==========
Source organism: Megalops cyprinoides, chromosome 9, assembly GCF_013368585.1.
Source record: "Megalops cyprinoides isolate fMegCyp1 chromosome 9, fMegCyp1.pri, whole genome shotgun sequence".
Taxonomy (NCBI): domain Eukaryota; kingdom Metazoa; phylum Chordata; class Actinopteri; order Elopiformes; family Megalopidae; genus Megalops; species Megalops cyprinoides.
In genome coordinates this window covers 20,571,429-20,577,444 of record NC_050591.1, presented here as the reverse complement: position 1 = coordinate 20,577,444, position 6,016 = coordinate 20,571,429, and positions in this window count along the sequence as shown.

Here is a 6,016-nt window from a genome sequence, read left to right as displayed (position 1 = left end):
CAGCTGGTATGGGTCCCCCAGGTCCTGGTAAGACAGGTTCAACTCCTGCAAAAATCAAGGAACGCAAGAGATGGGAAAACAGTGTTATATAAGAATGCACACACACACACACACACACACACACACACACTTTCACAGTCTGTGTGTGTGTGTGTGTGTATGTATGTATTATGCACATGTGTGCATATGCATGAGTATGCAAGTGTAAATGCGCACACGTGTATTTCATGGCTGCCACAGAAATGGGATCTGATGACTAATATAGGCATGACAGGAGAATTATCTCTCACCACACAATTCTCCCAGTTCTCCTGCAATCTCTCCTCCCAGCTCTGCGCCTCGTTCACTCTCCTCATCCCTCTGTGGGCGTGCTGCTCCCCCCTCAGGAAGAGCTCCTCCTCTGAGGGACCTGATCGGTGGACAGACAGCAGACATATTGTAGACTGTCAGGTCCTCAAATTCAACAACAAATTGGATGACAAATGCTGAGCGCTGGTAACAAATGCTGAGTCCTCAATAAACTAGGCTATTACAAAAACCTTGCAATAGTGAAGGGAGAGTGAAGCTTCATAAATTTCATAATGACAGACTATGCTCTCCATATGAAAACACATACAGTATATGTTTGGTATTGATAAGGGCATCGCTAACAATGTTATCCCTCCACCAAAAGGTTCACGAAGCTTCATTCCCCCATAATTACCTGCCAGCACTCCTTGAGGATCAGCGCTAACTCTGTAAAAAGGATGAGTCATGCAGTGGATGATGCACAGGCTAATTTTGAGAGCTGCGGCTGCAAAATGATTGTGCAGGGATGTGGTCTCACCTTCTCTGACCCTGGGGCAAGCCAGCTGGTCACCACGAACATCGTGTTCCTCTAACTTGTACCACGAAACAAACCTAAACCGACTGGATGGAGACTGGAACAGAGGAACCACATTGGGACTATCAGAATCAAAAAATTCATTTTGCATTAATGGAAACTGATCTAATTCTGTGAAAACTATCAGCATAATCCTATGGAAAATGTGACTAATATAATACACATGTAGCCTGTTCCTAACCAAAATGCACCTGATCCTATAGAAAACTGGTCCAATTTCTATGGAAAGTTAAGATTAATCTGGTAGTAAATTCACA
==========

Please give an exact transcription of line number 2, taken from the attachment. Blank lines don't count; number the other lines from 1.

Source record: "Megalops cyprinoides isolate fMegCyp1 chromosome 9, fMegCyp1.pri, whole genome shotgun sequence".